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Proof of Difference rule of Integration

For proving the difference rule of integration, assume $f(x)$, $g(x)$, $p(x)$ and $q(x)$ are four functions in $x$, and $c_1$ and $c_2$ are constants. We can now start proving the difference rule of indefinite integration in the functions by using the mathematical relationship between integration and difference.

Relation between Derivative & Integrals of functions

Now, add the constant $c_1$ to the function $p(x)$, and their sum is written as an expression $p(x)+c_1$. Assume, the function $f(x)$ is the derivative of the mathematical expression $p(x)+c_1$. It can be expressed in the following mathematical form by the differentiation.

$\dfrac{d}{dx}{\, \Big(p(x)+c_1\Big)} \,=\, f(x)$

As per the integral calculus, the function $p(x)$ is called as an anti-derivative or primitive of function $f(x)$ and $c_1$ is called the integral constant. It is also written mathematically in the form of indefinite integration.

$\implies$ $\displaystyle \int{f(x) \,}dx \,=\, p(x)+c_1$

$\,\,\, \therefore \,\,\,\,\,\,$ $p(x)+c_1 \,=\, \displaystyle \int{f(x) \,}dx$

In the same way, add the constant $c_2$ to the function $q(x)$. Now, the addition of them is expressed as $q(x)+c_2$. Let the derivative of expression $q(x)+c_2$ is represented by the function $g(x)$. It is written mathematically by the differential calculus.

$\dfrac{d}{dx}{\, \Big(q(x)+c_2\Big)} \,=\, g(x)$

According to the integral calculus, the function $q(x)$ is called the integral of $g(x)$ with respect to $x$, and $c_2$ is called the constant of integration. Mathematically, the relationship between them can be written by the integration.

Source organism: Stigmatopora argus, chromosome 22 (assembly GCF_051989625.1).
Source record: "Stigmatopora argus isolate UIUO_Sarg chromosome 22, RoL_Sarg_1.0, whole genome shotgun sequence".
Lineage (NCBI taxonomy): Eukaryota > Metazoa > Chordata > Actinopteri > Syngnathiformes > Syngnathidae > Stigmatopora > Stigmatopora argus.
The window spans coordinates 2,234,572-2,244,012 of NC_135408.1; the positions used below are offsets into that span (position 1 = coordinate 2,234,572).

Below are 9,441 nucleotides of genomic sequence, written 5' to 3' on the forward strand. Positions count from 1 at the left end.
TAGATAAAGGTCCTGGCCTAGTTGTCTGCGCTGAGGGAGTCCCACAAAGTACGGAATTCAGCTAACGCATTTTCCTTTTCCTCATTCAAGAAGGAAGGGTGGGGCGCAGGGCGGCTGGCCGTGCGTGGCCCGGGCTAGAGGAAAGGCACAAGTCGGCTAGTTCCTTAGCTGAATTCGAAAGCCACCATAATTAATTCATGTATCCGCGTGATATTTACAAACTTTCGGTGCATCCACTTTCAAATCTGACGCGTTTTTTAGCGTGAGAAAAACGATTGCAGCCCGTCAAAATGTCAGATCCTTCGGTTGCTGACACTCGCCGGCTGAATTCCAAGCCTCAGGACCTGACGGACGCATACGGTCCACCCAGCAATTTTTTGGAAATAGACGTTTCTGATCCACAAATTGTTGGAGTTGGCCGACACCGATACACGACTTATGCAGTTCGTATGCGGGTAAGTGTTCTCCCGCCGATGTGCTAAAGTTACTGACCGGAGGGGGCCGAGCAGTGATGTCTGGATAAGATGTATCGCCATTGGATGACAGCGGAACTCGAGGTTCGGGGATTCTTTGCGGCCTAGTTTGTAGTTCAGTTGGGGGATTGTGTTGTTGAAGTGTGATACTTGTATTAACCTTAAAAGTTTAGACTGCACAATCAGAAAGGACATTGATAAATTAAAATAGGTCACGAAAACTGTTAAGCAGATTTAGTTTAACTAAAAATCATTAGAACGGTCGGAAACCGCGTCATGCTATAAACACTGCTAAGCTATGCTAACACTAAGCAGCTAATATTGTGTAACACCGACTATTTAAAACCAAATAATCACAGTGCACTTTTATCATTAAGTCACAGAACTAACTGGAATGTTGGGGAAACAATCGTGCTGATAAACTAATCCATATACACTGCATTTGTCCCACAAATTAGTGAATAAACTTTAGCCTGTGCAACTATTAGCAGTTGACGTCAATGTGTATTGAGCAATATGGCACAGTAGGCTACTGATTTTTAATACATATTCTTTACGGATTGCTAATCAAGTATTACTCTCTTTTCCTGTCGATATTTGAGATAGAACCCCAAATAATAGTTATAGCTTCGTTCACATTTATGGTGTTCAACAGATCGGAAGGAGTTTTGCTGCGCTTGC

$\implies$ $\displaystyle \int{g(x) \,}dx \,=\, q(x)+c_2$

$\,\,\, \therefore \,\,\,\,\,\,$ $q(x)+c_1 \,=\, \displaystyle \int{g(x) \,}dx$

Relation between Derivative & Integrals in Subtraction

Now, subtract the expression $q(x)+c_2$ from the expression $p(x)+c_1$ and then evaluate its derivative in mathematical form.

$\dfrac{d}{dx}{\, \Big[\Big(p(x)+c_1\Big)-\Big(q(x)+c_2\Big)\Big]}$

According to the difference rule of differentiation, the derivative of difference of the functions is equal to the difference of their derivatives.

$\implies$ $\dfrac{d}{dx}{\, \Big[\Big(p(x)+c_1\Big)-\Big(q(x)+c_2\Big)\Big]}$ $\,=\,$ $\dfrac{d}{dx}{\,\Big(p(x)+c_1\Big)}$ $-$ $\dfrac{d}{dx}{\, \Big(q(x)+c_2\Big)}$

It is taken that the derivatives of expressions $p(x)+c_1$ and $q(x)+c_2$ are $f(x)$ and $g(x)$ respectively in the first step.

$\implies$ $\dfrac{d}{dx}{\, \Big[\Big(p(x)+c_1\Big)-\Big(q(x)+c_2\Big)\Big]}$ $\,=\,$ $f(x)-g(x)$

Express the differential equation in integral form by using the mathematical relationship between them.

$\implies$ $\displaystyle \int{\Big(f(x)-g(x)\Big)\,}dx$ $\,=\,$ $\Big(p(x)+c_1\Big)$ $-$ $\Big(q(x)+c_2\Big)$

Proving the Difference rule of Integration

According to the results of the first step, we know that

$(1)\,\,\,$ $p(x)+c_1 \,=\, \displaystyle \int{f(x)\,}dx$

$(2)\,\,\,$ $q(x)+c_2 \,=\, \displaystyle \int{g(x)\,}dx$

Now, the expressions $p(x)+c_1$ and $q(x)+c_2$ can be replaced by their equivalent expressions.

$\,\,\,\therefore\,\,\,\,\,\,$ $\displaystyle \int{\Big(f(x)-g(x)\Big)\,}dx$ $\,=\,$ $\displaystyle \int{f(x) \,}dx$ $-$ $\displaystyle \int{g(x) \,}dx$

Therefore, it is proved successfully that the indefinite integral of difference of functions is equal to difference of their integrals, and it is called as the difference rule of integration.

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